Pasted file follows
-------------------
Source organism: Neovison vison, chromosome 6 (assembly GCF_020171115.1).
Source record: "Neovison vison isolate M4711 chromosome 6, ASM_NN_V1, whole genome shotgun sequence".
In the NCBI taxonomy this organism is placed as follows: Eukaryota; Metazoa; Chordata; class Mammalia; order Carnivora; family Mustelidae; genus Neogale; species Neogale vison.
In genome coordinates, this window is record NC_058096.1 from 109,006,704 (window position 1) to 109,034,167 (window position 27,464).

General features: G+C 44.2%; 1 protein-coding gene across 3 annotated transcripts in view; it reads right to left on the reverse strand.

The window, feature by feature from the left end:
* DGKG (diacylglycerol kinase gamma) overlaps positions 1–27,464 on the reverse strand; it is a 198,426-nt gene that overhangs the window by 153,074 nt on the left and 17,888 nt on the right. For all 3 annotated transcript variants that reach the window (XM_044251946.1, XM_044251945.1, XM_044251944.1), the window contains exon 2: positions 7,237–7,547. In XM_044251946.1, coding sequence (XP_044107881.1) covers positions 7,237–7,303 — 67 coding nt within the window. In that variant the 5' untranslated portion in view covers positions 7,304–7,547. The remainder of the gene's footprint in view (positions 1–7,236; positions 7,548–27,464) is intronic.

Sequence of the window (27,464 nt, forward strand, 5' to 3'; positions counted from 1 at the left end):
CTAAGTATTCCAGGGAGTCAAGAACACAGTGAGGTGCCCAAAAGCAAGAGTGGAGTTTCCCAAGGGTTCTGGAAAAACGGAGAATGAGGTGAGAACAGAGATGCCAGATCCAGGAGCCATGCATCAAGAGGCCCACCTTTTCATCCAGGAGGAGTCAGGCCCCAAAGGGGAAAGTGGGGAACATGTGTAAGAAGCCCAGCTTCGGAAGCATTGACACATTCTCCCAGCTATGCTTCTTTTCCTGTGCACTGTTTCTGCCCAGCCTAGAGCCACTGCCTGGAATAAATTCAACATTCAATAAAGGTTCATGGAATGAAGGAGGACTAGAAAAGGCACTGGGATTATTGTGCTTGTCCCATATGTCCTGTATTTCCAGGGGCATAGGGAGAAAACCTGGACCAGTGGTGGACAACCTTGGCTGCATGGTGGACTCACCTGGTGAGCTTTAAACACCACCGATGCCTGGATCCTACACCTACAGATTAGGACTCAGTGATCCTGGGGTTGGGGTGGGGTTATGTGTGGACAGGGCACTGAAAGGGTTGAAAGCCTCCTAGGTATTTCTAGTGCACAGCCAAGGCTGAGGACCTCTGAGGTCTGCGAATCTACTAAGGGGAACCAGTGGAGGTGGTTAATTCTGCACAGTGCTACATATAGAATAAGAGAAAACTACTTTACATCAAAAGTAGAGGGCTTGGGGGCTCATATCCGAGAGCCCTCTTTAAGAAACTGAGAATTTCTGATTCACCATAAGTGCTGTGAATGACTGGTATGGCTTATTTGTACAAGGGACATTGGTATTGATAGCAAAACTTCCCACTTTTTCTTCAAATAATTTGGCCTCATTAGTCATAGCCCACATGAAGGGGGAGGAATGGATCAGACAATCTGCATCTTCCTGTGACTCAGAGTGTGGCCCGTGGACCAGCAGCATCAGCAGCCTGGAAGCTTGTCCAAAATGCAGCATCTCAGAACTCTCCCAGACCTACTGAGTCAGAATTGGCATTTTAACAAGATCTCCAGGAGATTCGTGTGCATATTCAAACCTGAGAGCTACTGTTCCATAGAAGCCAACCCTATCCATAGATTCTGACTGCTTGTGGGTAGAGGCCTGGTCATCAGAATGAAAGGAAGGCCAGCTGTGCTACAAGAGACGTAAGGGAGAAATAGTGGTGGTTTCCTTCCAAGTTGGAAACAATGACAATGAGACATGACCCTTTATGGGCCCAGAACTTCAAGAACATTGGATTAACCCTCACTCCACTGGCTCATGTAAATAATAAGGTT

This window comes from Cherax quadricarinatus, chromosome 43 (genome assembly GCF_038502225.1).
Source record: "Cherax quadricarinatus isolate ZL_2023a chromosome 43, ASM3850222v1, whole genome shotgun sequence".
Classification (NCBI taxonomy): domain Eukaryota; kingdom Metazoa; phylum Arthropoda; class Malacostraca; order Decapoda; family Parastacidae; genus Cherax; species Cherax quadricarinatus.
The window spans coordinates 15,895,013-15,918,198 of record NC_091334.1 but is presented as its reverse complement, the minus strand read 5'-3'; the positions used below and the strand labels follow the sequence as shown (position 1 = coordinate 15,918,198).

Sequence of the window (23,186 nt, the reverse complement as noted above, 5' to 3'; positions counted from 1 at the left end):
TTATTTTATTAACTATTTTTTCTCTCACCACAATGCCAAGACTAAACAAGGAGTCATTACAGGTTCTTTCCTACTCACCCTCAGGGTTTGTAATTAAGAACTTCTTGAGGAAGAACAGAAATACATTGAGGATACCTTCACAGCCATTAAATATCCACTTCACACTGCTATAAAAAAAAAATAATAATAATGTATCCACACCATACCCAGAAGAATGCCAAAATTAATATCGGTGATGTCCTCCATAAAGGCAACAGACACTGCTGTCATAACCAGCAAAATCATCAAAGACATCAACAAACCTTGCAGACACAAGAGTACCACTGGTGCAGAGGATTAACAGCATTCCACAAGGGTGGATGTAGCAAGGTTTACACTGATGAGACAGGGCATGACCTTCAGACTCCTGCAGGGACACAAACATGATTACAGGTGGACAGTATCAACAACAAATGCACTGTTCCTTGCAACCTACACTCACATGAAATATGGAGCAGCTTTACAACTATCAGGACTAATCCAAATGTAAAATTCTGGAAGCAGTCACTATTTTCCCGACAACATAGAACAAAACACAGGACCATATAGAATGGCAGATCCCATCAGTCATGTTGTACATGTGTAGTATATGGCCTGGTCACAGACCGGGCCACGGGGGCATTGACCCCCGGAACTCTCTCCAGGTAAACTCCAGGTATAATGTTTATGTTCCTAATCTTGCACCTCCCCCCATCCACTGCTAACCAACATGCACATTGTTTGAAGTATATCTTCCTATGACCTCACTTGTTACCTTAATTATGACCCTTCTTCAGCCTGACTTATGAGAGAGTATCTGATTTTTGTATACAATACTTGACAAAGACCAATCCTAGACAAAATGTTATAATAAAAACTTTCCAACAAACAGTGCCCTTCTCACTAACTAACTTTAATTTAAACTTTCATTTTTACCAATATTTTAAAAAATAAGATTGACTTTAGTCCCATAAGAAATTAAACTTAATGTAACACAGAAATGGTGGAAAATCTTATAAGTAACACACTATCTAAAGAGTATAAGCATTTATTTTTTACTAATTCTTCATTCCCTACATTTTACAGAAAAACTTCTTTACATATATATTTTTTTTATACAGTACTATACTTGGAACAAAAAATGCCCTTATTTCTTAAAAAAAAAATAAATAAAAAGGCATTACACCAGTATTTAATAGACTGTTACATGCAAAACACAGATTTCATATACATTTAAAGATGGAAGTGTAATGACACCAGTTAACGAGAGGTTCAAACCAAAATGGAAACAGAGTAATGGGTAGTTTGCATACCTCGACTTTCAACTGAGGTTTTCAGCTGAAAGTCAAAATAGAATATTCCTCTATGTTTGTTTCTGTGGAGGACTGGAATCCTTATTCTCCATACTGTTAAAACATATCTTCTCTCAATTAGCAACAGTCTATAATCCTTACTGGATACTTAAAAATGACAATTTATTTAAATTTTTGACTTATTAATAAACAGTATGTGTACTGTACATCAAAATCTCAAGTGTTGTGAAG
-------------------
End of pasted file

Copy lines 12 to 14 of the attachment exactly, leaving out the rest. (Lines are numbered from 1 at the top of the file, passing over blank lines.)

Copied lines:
Classification (NCBI taxonomy): domain Eukaryota; kingdom Metazoa; phylum Arthropoda; class Malacostraca; order Decapoda; family Parastacidae; genus Cherax; species Cherax quadricarinatus.
The window spans coordinates 15,895,013-15,918,198 of record NC_091334.1 but is presented as its reverse complement, the minus strand read 5'-3'; the positions used below and the strand labels follow the sequence as shown (position 1 = coordinate 15,918,198).

Sequence of the window (23,186 nt, the reverse complement as noted above, 5' to 3'; positions counted from 1 at the left end):